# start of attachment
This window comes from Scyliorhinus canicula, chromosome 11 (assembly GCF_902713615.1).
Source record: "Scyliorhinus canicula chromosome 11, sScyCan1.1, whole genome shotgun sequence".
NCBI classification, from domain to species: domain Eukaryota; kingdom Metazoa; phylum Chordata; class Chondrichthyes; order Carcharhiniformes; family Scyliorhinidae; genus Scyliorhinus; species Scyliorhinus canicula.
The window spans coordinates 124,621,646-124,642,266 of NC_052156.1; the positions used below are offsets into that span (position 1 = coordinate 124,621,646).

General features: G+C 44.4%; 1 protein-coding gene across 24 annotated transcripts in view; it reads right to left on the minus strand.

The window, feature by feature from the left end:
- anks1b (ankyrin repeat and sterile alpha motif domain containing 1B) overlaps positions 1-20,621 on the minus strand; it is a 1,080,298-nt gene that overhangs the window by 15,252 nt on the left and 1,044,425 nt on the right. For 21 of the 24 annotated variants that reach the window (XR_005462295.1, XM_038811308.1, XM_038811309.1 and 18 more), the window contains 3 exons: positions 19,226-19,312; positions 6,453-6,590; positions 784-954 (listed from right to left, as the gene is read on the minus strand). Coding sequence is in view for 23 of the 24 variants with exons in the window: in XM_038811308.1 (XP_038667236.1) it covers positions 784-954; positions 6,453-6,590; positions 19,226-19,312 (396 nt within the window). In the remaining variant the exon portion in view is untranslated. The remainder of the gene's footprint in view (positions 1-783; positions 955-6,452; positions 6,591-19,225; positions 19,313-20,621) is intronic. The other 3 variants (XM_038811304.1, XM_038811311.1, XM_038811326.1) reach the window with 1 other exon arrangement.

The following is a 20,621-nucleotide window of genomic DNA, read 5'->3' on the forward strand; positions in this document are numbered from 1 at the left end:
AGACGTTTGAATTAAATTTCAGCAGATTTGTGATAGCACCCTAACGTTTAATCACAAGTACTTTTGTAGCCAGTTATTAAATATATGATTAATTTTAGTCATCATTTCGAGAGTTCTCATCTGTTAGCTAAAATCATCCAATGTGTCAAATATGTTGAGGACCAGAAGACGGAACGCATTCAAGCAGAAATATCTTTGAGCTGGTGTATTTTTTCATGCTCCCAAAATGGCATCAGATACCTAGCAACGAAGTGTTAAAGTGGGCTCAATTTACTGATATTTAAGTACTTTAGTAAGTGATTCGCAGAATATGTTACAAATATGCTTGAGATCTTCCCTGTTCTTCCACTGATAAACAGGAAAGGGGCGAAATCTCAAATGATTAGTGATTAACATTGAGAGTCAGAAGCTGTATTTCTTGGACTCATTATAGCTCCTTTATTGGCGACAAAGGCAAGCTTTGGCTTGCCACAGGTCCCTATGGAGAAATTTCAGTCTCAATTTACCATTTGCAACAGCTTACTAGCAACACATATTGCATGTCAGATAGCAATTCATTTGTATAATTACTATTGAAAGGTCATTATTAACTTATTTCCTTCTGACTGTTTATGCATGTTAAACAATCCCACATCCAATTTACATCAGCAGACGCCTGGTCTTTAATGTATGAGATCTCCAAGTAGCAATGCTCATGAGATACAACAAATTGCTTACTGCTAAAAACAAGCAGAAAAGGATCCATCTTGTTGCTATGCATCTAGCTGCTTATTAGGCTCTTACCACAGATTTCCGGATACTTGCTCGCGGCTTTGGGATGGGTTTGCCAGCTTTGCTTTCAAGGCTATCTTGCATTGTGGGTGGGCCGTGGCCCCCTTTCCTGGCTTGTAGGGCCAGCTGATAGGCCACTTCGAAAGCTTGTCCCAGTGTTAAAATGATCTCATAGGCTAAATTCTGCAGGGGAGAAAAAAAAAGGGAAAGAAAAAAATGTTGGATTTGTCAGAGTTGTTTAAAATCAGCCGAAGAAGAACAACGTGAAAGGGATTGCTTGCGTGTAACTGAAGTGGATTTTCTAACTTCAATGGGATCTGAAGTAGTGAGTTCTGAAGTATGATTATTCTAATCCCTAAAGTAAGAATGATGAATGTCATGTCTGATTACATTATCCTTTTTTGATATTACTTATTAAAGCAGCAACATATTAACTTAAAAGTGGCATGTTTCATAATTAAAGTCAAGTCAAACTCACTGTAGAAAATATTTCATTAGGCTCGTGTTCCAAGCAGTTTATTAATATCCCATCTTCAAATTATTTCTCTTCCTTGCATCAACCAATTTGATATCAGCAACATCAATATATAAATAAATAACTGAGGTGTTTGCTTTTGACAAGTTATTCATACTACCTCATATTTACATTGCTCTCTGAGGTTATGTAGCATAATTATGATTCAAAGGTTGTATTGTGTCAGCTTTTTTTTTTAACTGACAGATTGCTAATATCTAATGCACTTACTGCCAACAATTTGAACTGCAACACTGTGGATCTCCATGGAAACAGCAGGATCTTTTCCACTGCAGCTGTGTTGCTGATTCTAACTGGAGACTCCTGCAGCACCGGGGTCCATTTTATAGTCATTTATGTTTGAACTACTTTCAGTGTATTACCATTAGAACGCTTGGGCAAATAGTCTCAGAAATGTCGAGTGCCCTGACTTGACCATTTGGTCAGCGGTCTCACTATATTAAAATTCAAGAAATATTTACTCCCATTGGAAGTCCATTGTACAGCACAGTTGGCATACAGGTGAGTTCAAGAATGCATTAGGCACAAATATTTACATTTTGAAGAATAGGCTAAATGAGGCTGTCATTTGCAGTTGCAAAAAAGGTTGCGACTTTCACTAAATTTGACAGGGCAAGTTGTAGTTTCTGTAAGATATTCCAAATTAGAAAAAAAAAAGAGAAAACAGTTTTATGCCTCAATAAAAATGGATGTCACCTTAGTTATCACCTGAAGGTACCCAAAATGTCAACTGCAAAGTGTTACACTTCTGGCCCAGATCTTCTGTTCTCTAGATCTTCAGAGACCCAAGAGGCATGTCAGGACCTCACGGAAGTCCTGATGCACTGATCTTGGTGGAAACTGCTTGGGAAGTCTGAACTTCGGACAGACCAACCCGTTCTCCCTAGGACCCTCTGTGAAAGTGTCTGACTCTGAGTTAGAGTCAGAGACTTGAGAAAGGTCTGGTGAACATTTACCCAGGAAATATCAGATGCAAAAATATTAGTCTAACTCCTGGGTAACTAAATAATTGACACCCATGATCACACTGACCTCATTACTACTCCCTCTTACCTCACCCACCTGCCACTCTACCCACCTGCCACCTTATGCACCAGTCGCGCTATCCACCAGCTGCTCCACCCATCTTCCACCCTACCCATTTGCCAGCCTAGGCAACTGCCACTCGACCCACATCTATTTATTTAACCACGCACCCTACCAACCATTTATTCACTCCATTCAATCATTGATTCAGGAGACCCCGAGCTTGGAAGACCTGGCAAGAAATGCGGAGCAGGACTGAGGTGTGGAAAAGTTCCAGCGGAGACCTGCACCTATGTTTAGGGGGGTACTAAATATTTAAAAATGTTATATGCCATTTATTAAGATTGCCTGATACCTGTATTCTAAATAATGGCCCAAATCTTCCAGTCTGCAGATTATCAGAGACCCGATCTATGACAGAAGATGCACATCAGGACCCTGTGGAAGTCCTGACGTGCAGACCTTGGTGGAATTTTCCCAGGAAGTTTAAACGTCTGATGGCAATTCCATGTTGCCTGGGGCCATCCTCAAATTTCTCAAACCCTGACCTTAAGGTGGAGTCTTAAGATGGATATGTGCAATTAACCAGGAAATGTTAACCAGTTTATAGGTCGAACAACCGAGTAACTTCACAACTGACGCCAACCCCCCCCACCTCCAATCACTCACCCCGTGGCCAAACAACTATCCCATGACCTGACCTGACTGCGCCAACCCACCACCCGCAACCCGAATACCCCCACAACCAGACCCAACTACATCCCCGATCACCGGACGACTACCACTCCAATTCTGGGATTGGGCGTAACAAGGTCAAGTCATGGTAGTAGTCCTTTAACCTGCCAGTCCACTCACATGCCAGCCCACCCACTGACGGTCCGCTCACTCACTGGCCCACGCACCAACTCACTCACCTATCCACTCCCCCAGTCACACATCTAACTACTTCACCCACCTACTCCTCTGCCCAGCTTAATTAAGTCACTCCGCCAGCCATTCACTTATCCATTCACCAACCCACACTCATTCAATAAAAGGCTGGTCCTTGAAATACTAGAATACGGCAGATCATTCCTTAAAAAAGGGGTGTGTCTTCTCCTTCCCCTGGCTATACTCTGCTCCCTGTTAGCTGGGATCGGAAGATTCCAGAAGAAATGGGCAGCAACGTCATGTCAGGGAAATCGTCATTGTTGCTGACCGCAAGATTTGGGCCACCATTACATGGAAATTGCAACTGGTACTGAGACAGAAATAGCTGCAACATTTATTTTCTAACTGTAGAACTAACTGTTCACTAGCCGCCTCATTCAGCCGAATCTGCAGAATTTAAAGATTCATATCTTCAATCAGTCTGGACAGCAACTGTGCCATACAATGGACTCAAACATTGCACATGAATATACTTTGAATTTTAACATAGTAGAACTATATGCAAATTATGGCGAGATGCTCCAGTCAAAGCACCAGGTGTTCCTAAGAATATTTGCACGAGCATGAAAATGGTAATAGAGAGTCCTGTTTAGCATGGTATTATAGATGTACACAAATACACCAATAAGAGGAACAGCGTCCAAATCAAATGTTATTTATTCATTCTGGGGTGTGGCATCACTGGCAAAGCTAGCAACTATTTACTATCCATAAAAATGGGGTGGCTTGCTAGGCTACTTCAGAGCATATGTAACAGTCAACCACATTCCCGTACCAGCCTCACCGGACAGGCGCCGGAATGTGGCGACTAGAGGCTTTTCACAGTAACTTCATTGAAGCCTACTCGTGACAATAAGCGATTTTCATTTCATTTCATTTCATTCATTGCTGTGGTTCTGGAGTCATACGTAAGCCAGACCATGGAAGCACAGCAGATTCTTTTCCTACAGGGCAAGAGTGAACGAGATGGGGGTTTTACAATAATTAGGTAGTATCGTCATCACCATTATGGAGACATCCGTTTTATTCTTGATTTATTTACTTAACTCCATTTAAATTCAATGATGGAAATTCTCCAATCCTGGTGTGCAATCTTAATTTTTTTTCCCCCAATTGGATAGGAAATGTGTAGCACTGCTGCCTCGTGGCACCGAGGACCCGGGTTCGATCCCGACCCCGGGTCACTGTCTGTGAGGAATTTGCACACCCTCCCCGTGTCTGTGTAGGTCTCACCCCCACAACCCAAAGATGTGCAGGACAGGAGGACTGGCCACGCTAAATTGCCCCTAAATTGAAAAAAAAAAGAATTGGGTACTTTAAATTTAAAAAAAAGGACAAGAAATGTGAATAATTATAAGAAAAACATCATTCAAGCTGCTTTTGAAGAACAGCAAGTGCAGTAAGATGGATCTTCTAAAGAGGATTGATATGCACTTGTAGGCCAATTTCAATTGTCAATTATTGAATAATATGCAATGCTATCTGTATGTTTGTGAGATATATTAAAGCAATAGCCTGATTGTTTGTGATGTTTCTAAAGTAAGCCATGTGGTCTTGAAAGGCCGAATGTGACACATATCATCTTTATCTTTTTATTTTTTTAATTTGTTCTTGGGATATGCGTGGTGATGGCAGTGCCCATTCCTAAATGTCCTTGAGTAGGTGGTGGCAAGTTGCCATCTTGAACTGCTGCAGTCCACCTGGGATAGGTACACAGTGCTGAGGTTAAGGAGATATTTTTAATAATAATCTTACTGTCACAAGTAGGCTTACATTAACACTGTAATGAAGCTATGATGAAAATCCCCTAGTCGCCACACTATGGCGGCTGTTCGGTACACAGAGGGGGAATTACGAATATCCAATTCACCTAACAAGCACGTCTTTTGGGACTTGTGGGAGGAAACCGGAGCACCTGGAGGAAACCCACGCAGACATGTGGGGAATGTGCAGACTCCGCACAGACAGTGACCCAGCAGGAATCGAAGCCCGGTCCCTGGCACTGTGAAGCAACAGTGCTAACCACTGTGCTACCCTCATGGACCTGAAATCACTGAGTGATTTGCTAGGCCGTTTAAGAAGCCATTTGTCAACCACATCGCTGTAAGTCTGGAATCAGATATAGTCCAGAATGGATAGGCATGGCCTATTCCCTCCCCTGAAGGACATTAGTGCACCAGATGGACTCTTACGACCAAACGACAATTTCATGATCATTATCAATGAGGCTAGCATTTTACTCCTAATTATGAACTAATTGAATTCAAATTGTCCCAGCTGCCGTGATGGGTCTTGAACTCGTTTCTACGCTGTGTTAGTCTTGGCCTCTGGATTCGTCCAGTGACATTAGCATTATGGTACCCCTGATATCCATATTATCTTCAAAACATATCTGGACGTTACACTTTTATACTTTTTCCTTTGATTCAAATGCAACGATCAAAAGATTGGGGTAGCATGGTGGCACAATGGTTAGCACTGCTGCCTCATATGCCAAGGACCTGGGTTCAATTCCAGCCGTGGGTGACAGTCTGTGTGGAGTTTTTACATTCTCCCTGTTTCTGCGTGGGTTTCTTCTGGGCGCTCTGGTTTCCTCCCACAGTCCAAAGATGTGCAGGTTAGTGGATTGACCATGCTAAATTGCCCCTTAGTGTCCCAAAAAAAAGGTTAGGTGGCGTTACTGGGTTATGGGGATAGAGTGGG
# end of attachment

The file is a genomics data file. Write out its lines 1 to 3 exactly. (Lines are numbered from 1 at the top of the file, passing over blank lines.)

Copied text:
This window comes from Scyliorhinus canicula, chromosome 11 (assembly GCF_902713615.1).
Source record: "Scyliorhinus canicula chromosome 11, sScyCan1.1, whole genome shotgun sequence".
NCBI classification, from domain to species: domain Eukaryota; kingdom Metazoa; phylum Chordata; class Chondrichthyes; order Carcharhiniformes; family Scyliorhinidae; genus Scyliorhinus; species Scyliorhinus canicula.